Opera Reviews
25 February 2024
Untitled Document

Saul is brought vividly to life in Göttingen



by Catriona Graham

Handel: Saul
International Handel Festival Göttingen

May 2019

Markus Brück (Saul)

With the Stadthalle Göttingen closed for refurbishment, the oratorio in the International Handel Festival programme is relocated to the St Blasius Kirche some 38 km away in Hannoversche Münden. It’s a good choice – the acoustic is great in the wide-bodied church.

Saul is based on the first book of Samuel. It starts just after David has felled Goliath and recounts the disintegration of Saul from envy. It is all there in the music but the facial expressions of the singers in this performance bring it vividly to life.

The NDR Chor set the standard in the opening chorus, rejoicing "How excellent thy name, O Lord".  Then Mary Bevan singing Saul’s daughter Michal joins in to drool over David’s prowess. Saul greets him with open arms and commands him to stay at court. Piously, David demurs – he is nicely brought up and minds his manners – and Jonathan’s friendship is sealed.

Merab, the other daughter is less impressed; the glance Sophie Bevan throws at her love-struck sister says more than a whole aria. Being sisters in real-life, there is that extra dynamic and the looks they exchange are less acting than a lifetime’s experience. Their voices are similar, but clearly distinct – it’s a delightful pairing.

David is young, handsome, cocky – Eric Jurenas proves this by milking the acoustic on his highest notes – and Saul soon tires of the adulation David receives. Markus Brück’s rich voice makes a strong contrast with the four young people around him; he also imbues it with a snarl without losing tone for a second. The flute intro to Michal’s aria "Fell rage and black despair possess’d" is delicately played by Kate Clark.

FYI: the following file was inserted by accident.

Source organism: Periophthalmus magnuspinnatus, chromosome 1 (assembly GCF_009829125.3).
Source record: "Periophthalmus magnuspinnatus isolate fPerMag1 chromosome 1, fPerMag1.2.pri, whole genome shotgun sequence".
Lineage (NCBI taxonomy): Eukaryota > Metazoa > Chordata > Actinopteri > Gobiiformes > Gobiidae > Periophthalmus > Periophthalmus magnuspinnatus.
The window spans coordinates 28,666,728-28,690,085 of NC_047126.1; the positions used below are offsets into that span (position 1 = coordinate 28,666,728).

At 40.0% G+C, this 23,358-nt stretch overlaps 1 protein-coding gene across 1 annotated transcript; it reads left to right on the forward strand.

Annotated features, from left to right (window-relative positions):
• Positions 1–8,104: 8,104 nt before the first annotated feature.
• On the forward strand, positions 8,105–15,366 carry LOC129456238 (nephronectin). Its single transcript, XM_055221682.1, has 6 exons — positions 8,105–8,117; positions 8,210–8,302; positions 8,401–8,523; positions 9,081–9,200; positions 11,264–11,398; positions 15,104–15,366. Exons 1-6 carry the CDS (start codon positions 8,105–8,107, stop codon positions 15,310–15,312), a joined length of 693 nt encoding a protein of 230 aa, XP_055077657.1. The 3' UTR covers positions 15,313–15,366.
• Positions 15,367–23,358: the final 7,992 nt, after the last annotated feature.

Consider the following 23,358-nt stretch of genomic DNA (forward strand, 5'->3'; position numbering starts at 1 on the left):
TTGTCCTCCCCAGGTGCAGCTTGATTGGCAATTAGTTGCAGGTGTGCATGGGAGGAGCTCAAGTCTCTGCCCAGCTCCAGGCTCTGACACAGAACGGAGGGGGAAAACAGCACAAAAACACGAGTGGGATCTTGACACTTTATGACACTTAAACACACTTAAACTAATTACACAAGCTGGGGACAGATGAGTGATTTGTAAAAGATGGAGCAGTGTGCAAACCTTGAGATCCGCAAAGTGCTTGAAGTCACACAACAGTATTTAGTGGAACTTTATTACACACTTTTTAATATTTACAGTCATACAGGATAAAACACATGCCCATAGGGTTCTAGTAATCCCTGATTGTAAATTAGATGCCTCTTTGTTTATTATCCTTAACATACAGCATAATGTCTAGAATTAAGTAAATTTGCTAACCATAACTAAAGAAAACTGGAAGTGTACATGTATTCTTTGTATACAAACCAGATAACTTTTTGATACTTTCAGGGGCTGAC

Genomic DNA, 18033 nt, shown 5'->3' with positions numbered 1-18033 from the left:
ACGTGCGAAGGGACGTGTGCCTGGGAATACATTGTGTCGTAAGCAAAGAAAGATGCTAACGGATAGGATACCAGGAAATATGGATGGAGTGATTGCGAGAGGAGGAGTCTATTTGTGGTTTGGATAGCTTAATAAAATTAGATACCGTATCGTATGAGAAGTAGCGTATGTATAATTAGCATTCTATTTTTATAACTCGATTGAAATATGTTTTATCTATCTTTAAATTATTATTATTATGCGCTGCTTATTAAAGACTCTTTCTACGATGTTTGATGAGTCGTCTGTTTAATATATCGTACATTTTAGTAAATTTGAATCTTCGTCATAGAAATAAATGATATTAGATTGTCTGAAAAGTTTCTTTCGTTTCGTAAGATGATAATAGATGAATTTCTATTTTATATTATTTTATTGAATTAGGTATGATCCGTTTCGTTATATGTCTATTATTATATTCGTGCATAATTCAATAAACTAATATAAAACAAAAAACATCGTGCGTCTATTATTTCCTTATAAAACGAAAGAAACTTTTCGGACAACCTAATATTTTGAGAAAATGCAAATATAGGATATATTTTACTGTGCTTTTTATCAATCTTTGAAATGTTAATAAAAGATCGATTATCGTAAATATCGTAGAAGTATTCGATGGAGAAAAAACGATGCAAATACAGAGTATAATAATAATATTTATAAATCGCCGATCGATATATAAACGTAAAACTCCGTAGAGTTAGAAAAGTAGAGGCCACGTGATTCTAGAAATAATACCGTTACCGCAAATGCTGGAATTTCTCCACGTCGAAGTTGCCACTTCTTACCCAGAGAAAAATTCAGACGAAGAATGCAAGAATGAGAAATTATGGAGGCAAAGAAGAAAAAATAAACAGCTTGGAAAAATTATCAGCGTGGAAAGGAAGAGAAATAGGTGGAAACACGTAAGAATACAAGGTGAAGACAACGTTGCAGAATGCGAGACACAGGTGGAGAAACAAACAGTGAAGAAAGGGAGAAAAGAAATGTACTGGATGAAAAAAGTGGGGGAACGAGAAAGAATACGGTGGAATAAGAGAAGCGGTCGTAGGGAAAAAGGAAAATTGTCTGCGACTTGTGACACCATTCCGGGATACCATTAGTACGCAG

The bass line stomps though the chorus "Envy, eldest born of hell", the FestspielOrchester Göttingen and the NDR Chor showing their class in not being intimidated by the tympani. There’s some nice ornamentation in David’s aria "Such haughty beauties", before Brück’s Saul provides a masterclass in two-faced sneering. He’s hoping the Philistines will do his dirty work for him and kill David, who will be leading the Israelite army. This prompts a couple of love-duets for which Jurenas’ and Mary Bevan’s voices are well-balanced.

Meanwhile, even Merab reckons Saul is Going Too Far and " Author of peace" is sung sweetly, in good contrast to the jolly symphony leading into the feast at which Brück is his sneering two-faced best and indulges in the best-ever hissy fit. By this time, he needs advice – "Wretch that I am" displays an immense emotional range - from the Witch of Endor. So far, Raphael Höhn has been singing the High Priest with a very straight bat and nicely rounded sound. Now he is nasal and screechy, bending notes all over the place and sliding around. It is brilliant.

And so Saul dies, and so comes the Dead March, followed by the elegies. The chorus "Mourn, Israel" is beautiful, especially the silence in the general pause.  In the High Priest’s "Oh, let it not in Gath be heard", Höhn is singing straight again. Merab’s ‘From this unhappy day’ is lingeringly sung, and the dying fall is heart-rending as is Michal’s "In sweetest harmony".

In David’s lament for Jonathan the chorus has an amazing ringing tone, before the High Priest raises spirits in time for the final chorus. Ah, the NDR Chor – fabulous sound, and the choral fugues which end each act are so crisp and clear. Four men of the chorus take the minor roles, in addition to Keunhyung Lee as Abner.

And the FestspielOrchester Göttingen with the multi-tasking Laurence Cummings. The score asks for a harpsichord sitting on top of a chamber organ, from which to conduct, and the organ solos are fiendish, with way too many notes. There is also the carillon – or tubalcain, as Handel called it – with its tinkling bell sounds, not to mention the trombones and trumpets. It’s a tremendous sound and yet the strings and woodwind are as delicate in the gentler passages as one could wish.

Text © Catriona Graham
Photo © Alciro Theodoro da Silva
Support us by buying from amazon.com!